If the applicant lives abroad and wishes to pay their fees where they live, he or she can check with the International Immigration Offices on the USCIS website. Similarly, the applicant can also contact the U.S. embassy or consulate nearest them for directions on how to pay the K-1 visa-related application fees.
Digital and or physical copies of certain supporting documents are required throughout the application process. Such copies include the applicant’s (and their children, when applicable) passport and birth certificate. If the applicant requests an officer at any given government agency for documents or official copies, they should expect to pay additional fees.
Documents in a foreign language are required to be translated into English. Such translation services fees for something as simple as a birth certificate usually range between $20 and $40. For documents more than one page could be more.
Medical examinations typically cost about $200, but the costs can vary depending on the provider. The same is true for vaccinations, when required.
Identification verification is also a part of the application process, so applicants should account for the cost of two recent pictures, which are 2-inch-by-2-inch in size. Service fees for this type of photograph also varies.
Some applications and supporting documents will be required to be mailed to the respective government agencies so there will be postage charges, as well as costs for the mailing envelopes.
K-1 visa applicants will also need to consider costs for traveling to the U.S. embassy or consulate, as well as to the United States.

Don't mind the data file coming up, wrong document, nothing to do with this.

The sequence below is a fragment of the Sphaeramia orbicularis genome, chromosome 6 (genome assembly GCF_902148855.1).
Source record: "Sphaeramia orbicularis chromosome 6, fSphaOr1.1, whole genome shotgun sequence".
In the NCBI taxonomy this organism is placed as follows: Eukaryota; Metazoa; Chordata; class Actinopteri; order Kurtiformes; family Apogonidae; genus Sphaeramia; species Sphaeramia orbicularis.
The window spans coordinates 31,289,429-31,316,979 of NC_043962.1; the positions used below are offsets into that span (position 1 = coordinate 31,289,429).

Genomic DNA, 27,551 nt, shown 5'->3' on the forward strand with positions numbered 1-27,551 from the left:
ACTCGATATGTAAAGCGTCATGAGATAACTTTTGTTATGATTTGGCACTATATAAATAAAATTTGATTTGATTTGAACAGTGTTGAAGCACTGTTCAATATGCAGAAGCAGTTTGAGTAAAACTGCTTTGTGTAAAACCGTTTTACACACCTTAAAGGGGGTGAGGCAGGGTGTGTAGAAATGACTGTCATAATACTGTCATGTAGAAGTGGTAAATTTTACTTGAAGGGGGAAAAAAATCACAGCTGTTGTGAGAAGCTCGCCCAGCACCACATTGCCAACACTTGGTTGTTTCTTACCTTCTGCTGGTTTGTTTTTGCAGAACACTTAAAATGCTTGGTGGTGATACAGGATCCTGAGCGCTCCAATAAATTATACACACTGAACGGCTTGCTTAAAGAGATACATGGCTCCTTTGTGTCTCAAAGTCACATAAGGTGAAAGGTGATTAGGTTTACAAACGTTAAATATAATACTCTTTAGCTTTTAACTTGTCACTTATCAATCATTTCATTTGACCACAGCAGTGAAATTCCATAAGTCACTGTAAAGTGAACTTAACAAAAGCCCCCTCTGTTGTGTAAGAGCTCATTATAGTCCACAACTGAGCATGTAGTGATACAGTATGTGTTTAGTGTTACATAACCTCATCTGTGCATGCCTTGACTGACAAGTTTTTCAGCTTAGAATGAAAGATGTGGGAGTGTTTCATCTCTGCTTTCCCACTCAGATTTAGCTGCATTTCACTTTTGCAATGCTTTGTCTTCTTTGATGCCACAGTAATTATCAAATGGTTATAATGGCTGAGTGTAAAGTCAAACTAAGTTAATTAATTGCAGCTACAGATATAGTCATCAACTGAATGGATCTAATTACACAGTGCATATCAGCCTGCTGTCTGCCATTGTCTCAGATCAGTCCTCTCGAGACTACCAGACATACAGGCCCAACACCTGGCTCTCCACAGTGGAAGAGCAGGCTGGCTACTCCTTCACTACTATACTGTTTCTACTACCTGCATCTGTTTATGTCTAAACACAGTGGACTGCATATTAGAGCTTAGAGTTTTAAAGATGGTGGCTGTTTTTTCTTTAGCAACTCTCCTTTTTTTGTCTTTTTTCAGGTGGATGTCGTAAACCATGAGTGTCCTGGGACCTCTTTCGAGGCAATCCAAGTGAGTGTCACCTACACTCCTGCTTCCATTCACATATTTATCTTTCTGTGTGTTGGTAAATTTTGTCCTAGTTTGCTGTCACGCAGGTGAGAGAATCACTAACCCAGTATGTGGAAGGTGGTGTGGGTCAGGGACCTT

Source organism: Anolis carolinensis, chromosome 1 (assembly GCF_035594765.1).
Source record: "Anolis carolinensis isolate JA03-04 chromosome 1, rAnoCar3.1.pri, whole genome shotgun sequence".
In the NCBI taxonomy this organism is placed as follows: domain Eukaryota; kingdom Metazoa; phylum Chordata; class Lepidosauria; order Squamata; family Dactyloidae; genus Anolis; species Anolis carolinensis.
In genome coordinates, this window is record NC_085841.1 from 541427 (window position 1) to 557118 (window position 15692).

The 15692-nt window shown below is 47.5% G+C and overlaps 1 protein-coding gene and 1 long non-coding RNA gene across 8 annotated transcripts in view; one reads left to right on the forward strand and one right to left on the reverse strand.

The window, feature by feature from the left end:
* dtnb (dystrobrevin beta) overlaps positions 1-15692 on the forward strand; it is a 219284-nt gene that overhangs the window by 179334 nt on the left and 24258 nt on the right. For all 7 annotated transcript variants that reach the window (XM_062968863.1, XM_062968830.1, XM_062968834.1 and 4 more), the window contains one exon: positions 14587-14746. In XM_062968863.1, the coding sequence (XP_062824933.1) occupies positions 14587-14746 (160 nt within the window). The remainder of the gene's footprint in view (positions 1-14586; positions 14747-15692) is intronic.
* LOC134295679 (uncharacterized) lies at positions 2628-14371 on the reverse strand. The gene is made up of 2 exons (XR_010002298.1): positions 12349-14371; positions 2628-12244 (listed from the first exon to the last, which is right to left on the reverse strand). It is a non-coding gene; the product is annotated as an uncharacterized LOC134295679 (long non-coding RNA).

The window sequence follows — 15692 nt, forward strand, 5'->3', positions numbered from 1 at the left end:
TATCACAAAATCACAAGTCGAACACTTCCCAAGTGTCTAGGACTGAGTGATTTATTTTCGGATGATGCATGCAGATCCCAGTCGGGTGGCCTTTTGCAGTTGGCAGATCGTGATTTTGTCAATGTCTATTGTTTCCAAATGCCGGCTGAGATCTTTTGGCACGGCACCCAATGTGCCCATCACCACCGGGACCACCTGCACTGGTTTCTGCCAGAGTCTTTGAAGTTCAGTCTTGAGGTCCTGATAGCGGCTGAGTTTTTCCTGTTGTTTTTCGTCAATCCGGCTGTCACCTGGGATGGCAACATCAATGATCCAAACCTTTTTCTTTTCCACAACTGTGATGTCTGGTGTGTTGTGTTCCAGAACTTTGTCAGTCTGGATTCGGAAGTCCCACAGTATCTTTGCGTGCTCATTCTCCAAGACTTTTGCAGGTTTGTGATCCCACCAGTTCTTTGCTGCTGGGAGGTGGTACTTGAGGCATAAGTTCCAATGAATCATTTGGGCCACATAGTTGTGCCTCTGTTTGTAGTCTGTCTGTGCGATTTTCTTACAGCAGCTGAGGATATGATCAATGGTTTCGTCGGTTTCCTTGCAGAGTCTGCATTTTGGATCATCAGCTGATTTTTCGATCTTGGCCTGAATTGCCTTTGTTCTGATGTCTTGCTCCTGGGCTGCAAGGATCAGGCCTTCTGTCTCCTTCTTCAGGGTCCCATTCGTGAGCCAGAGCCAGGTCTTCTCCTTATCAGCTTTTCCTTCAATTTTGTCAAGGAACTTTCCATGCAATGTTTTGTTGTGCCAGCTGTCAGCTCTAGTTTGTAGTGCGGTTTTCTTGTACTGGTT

Additionally, there will be fees associated with K-2 visa applications. If children are accompanying the K-1 visa recipient, the fees will include additional embassy fees and medical examination costs.
The total K-1 visa costs approximately $2,300. This includes mandatory petition and application fees, biometrics appointment, medical examinations, as well as other common fees. This amount does not factor in other costs like passports or pictures for the applicant(s), any necessary translation services, other official copies as needed, probable vaccinations, travel expenses to interviews and to the United States, postage, or any fees for the children of K-1 visa applicants.
Payments for these types of applications and other requests are made at a USCIS field office, on the USCIS website, the U.S. Department of State website, or at a U.S. embassy or consulate office. While not all international USCIS offices outside of the United States accept all payment types, applicants can go to the USCIS forms website for instructions on how to pay – depending on where they currently reside.
Of course the children of a K-1 fiancé(e) visa holder are permitted to accompany their parent to the U.S., and are allowed to legally remain until their immigrant visa is granted. The two limitations are that the K-2 visa applicant must be under 21, and must also be unmarried. Such K-2 applicants will have a discounted rate on the I-485 form, with a fee in the amount of $750.
As the process typically takes about a year, K-1 visa applicants are not required to pay all the fees at once, nor in the beginning. Each petition, application, form, and request has its own time and place during the K-1 visa application process.
For additional tips, the USCIS has some tips for form filing on their website. Further resources for applicants looking for some tools to help manage their applications can be found here.
It is important to remember not all forms of payment are accepted abroad. For more information on how to pay, according to where you are filing, go to the USCIS forms website.
Yes, children older than 14 must have their own Form I-485. If they are younger than 14, their fee for filing Form I-485 is $750.
Yes, these forms are free to file:
Form I-864, Affidavit of Support,
Form I-693, Report of Medical Examination and Vaccination Record,
Form I-765, Application for Employment Authorization,
Form I-131, Application for Travel Document